Chimamanda Ngozi Adichie Wrote A Response To The French Journalist Who Asked Her If There Are Bookshops In Nigeria

When French journalist Caroline Broué asked Chimamanda Ngozi Adichie if Nigeria has bookshops in an interview last week, the award-winning author of Americanah delivered the perfect response: "I think it reflects very poorly on French people that you have to ask me that question." The next day on Facebook, Adichie wrote a longer response that both defended the French journalist who asked the racist question, and pointed out why her line of inquiry was so problematic to begin with.

During an on-stage interview at the launch of the La Nuit des Idees (The Night of Ideas) in Paris last Thursday night, French journalist Caroline Broué asked Adichie if Nigeria has bookshops. (During the conversation, which was aided by translators for both women, the word "librarie" was mistranslated as "library" rather than "bookshop." In her initial on-stage response, Adichie answers addressed libraries.) Obviously taken aback by the racially loaded question, Adichie pushed back before Broué further explained that French people "don't know" much about Nigeria outside of things like Boko Haram.

In the perfect clapback to the journalist's insulting question, Adichie said "it reflects very poorly on French people" that Broué even asked it, especially in 2018. She further explained exactly why in a lengthy Facebook post about the exchange, saying "I do not expect a French person to know almost everything about Nigeria," but that she did not "have the patience" for ignorant questions that perpetuate harmful stereotypes about African countries.

"[T]o be asked to ‘tell French people that you have bookshops in Nigeria because they don’t know’ is to cater to a wilfully retrograde idea," Adichie's response reads, "that Africa is so apart, so pathologically ‘different,’ that a non-African cannot make reasonable assumptions about life there."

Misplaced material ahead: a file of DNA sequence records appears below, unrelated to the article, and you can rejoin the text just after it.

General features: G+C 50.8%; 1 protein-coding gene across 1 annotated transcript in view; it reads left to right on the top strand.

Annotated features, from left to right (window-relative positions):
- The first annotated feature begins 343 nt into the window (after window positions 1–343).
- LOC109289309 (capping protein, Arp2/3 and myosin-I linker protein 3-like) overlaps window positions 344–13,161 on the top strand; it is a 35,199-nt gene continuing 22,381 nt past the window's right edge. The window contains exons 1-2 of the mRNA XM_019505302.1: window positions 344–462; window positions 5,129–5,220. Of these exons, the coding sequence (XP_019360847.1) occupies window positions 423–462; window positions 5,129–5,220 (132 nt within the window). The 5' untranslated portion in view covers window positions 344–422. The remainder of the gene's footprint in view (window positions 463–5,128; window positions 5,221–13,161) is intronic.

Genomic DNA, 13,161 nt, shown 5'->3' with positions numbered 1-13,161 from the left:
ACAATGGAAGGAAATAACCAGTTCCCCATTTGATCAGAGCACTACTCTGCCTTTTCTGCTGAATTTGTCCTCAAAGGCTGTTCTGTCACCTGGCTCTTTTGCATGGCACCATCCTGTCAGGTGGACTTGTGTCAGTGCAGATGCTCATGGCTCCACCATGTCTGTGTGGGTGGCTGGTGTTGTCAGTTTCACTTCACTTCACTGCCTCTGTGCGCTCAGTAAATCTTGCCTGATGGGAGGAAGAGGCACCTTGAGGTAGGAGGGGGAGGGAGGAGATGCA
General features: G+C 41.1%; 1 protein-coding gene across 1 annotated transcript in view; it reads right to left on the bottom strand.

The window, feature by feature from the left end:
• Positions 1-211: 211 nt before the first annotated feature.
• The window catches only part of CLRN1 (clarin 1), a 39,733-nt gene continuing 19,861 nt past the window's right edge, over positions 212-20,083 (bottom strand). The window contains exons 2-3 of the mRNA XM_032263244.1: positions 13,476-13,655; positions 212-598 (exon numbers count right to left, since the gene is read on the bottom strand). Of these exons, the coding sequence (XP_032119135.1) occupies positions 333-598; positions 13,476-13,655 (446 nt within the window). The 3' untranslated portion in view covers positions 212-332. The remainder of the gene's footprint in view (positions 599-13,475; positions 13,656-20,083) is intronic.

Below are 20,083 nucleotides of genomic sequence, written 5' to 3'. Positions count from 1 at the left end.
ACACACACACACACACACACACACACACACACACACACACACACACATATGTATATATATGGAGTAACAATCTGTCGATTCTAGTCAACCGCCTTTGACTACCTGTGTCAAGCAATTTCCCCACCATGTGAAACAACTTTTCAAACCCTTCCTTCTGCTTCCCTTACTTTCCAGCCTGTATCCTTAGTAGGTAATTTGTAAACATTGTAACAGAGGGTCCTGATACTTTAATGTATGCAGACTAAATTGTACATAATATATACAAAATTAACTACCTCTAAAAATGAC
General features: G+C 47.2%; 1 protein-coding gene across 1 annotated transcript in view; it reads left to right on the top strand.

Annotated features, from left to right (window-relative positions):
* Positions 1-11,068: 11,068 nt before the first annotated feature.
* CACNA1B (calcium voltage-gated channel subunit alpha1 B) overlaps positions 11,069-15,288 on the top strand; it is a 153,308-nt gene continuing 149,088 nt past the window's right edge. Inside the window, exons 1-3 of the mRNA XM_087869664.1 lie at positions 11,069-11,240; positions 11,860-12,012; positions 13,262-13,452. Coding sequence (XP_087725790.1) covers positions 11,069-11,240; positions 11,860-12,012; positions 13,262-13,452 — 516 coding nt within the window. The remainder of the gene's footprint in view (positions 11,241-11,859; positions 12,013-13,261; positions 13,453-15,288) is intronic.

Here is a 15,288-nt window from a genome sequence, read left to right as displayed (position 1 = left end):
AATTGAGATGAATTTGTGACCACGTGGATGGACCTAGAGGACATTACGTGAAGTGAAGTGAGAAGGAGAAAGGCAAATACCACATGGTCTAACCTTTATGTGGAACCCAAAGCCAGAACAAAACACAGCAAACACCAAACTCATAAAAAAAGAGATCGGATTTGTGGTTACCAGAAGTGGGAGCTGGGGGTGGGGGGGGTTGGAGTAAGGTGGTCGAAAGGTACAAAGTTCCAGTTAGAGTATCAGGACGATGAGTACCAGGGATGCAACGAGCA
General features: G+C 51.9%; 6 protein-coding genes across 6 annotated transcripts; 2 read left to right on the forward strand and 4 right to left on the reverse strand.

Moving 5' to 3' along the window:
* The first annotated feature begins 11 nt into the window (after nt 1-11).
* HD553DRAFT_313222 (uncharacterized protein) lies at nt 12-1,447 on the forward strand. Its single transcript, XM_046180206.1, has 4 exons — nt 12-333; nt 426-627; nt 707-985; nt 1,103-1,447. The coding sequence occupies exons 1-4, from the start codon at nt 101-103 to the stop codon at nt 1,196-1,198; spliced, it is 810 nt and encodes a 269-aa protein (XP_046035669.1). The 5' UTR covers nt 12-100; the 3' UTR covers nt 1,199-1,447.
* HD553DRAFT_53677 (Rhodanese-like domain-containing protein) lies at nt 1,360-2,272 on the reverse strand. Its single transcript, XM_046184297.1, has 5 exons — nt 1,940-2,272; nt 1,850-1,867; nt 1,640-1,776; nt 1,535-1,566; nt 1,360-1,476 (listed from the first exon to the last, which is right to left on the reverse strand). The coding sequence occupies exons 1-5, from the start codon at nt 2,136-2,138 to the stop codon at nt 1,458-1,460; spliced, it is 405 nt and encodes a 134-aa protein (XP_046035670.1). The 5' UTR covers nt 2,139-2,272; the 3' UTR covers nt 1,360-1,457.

Adichie's response further pointed out that discussing the difficulty in accessing affordable books is a worthwhile conversation, but the way Broué approached it was anything but.

While she didn't hold back criticism in her response to the controversial interview, Adichie also took time to defend Broué, calling her "intelligent, thoughtful and well-prepared." The We Should All Be Feminists author tried to offer an explanation for the French journalist's misstep, saying the question was meant to enlighten audiences via "impersonating the ignorant." Like the true class act that she is, Adichie even urged fans to go easy on Broué, insisting "Hers was a genuine, if flat, attempt at irony and I wished she would not be publicly pilloried."

While it may be true that Broué is guilty of nothing more than being bad at acting ironic, the conversation her question sparked can't be ignored. Broué's question, and her line of reasoning behind it, is just the latest gleaming example of the misguided, racist, and ignorant beliefs many in the "Western world" still have about African nations, and that is something Adichie is used to talking about.

Like she so often does in her writing, and like she did particularly well in her wildly popular 2009 TED Talk, "The Danger of a Single Story," Adichie used her response to this bookstore controversy to speak directly to the threat of assigning a nation, people, or culture to a single narrative. As she says in that talk, "when we reject the single story, when we realize that there is never a single story about any place, we regain a kind of paradise."

You can read Adichie's powerful response in full on her official Facebook page.